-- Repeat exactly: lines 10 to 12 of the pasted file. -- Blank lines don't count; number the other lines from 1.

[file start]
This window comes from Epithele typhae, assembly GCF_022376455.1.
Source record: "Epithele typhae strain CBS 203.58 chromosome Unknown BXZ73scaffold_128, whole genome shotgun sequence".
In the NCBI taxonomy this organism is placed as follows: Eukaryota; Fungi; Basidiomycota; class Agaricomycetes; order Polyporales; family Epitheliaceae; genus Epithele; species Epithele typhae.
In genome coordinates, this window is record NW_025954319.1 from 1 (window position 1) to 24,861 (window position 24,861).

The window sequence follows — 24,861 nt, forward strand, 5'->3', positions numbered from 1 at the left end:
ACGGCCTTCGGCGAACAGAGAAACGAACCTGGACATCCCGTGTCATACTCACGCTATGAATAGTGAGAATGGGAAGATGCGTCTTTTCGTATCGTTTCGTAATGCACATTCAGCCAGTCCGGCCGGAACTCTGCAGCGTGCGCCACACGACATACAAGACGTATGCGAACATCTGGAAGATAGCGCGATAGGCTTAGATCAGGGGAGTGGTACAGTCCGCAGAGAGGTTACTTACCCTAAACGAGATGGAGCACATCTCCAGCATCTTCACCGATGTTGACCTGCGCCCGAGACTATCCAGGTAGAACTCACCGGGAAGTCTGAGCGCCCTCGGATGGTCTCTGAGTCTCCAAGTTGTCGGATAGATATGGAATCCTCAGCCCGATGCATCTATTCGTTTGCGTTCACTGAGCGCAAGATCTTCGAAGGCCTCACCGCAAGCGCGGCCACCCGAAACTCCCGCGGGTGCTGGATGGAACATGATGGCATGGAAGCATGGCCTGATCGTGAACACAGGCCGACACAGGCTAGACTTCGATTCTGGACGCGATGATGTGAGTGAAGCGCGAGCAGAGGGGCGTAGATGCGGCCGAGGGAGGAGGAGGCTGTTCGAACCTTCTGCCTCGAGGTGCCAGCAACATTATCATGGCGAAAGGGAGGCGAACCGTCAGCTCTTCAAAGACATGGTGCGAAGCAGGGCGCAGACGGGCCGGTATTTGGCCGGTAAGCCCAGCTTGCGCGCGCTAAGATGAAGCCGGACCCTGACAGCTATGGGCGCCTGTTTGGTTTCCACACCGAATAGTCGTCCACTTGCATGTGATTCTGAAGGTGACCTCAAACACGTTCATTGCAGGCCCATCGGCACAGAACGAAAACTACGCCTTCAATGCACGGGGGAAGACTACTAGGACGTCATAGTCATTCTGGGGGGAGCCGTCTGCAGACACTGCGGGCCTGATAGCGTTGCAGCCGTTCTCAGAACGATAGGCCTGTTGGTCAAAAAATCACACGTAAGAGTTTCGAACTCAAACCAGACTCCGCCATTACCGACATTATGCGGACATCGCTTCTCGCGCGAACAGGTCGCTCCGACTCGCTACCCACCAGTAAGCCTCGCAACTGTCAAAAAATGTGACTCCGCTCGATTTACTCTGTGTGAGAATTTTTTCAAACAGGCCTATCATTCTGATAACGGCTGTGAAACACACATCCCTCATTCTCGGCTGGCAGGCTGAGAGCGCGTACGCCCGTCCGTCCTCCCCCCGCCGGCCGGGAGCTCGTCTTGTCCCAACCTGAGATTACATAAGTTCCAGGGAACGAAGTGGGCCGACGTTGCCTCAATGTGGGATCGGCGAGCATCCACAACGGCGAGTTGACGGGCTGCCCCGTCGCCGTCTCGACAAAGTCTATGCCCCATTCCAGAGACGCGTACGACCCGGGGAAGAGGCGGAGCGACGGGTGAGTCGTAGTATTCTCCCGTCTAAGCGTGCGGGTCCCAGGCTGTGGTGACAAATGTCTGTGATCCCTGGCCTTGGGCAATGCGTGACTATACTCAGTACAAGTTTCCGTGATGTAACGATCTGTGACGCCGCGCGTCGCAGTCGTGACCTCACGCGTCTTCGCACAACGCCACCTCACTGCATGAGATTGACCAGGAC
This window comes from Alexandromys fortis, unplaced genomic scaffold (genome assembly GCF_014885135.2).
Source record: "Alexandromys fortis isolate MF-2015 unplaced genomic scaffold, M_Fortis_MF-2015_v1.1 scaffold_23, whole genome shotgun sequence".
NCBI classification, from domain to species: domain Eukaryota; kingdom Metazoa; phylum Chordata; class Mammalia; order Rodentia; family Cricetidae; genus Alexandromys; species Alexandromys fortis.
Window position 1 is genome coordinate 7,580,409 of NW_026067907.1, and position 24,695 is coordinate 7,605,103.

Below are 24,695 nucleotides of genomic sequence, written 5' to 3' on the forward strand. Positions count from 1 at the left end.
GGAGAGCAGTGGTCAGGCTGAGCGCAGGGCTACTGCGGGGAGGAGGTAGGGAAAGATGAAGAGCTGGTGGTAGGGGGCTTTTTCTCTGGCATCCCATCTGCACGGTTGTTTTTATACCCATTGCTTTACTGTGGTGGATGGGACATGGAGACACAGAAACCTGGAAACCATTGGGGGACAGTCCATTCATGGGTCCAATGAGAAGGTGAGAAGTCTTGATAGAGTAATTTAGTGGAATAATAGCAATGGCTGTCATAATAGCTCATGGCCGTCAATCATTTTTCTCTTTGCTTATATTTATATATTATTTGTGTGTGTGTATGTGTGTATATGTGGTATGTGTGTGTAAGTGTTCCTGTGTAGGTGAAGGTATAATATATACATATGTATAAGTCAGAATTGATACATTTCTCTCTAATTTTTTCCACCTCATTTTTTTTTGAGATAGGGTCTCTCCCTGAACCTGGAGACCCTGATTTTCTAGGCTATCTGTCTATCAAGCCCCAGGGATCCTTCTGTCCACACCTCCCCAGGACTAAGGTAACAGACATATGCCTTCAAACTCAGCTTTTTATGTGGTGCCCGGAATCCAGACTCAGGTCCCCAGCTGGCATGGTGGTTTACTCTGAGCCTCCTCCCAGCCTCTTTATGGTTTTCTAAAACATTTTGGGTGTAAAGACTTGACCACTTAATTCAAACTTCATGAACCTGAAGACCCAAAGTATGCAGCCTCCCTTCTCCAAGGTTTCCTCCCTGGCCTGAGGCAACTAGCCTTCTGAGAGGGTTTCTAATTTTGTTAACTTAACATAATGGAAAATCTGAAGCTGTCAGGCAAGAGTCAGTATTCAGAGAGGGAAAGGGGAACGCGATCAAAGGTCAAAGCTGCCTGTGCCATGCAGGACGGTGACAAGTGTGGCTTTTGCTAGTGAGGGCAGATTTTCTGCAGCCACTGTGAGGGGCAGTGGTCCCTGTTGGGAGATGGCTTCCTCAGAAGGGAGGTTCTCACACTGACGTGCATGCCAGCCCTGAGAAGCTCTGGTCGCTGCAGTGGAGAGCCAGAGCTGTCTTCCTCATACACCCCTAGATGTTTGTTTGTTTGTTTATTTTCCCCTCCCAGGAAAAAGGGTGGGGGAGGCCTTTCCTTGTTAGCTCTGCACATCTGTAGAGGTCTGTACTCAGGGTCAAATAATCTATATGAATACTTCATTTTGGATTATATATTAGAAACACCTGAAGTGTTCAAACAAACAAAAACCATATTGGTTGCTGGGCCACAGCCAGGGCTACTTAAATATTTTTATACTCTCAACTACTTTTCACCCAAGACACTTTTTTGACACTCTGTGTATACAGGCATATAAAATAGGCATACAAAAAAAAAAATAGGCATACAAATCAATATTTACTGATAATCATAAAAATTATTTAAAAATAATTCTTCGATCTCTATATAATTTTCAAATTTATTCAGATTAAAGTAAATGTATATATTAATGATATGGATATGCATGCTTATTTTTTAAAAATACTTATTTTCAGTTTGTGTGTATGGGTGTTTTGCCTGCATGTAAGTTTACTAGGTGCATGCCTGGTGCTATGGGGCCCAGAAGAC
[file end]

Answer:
Window position 1 is genome coordinate 7,580,409 of NW_026067907.1, and position 24,695 is coordinate 7,605,103.

Below are 24,695 nucleotides of genomic sequence, written 5' to 3' on the forward strand. Positions count from 1 at the left end.
GGAGAGCAGTGGTCAGGCTGAGCGCAGGGCTACTGCGGGGAGGAGGTAGGGAAAGATGAAGAGCTGGTGGTAGGGGGCTTTTTCTCTGGCATCCCATCTGCACGGTTGTTTTTATACCCATTGCTTTACTGTGGTGGATGGGACATGGAGACACAGAAACCTGGAAACCATTGGGGGACAGTCCATTCATGGGTCCAATGAGAAGGTGAGAAGTCTTGATAGAGTAATTTAGTGGAATAATAGCAATGGCTGTCATAATAGCTCATGGCCGTCAATCATTTTTCTCTTTGCTTATATTTATATATTATTTGTGTGTGTGTATGTGTGTATATGTGGTATGTGTGTGTAAGTGTTCCTGTGTAGGTGAAGGTATAATATATACATATGTATAAGTCAGAATTGATACATTTCTCTCTAATTTTTTCCACCTCATTTTTTTTTGAGATAGGGTCTCTCCCTGAACCTGGAGACCCTGATTTTCTAGGCTATCTGTCTATCAAGCCCCAGGGATCCTTCTGTCCACACCTCCCCAGGACTAAGGTAACAGACATATGCCTTCAAACTCAGCTTTTTATGTGGTGCCCGGAATCCAGACTCAGGTCCCCAGCTGGCATGGTGGTTTACTCTGAGCCTCCTCCCAGCCTCTTTATGGTTTTCTAAAACATTTTGGGTGTAAAGACTTGACCACTTAATTCAAACTTCATGAACCTGAAGACCCAAAGTATGCAGCCTCCCTTCTCCAAGGTTTCCTCCCTGGCCTGAGGCAACTAGCCTTCTGAGAGGGTTTCTAATTTTGTTAACTTAACATAATGGAAAATCTGAAGCTGTCAGGCAAGAGTCAGTATTCAGAGAGGGAAAGGGGAACGCGATCAAAGGTCAAAGCTGCCTGTGCCATGCAGGACGGTGACAAGTGTGGCTTTTGCTAGTGAGGGCAGATTTTCTGCAGCCACTGTGAGGGGCAGTGGTCCCTGTTGGGAGATGGCTTCCTCAGAAGGGAGGTTCTCACACTGACGTGCATGCCAGCCCTGAGAAGCTCTGGTCGCTGCAGTGGAGAGCCAGAGCTGTCTTCCTCATACACCCCTAGATGTTTGTTTGTTTGTTTATTTTCCCCTCCCAGGAAAAAGGGTGGGGGAGGCCTTTCCTTGTTAGCTCTGCACATCTGTAGAGGTCTGTACTCAGGGTCAAATAATCTATATGAATACTTCATTTTGGATTATATATTAGAAACACCTGAAGTGTTCAAACAAACAAAAACCATATTGGTTGCTGGGCCACAGCCAGGGCTACTTAAATATTTTTATACTCTCAACTACTTTTCACCCAAGACACTTTTTTGACACTCTGTGTATACAGGCATATAAAATAGGCATACAAAAAAAAAAATAGGCATACAAATCAATATTTACTGATAATCATAAAAATTATTTAAAAATAATTCTTCGATCTCTATATAATTTTCAAATTTATTCAGATTAAAGTAAATGTATATATTAATGATATGGATATGCATGCTTATTTTTTAAAAATACTTATTTTCAGTTTGTGTGTATGGGTGTTTTGCCTGCATGTAAGTTTACTAGGTGCATGCCTGGTGCTATGGGGCCCAGAAGAC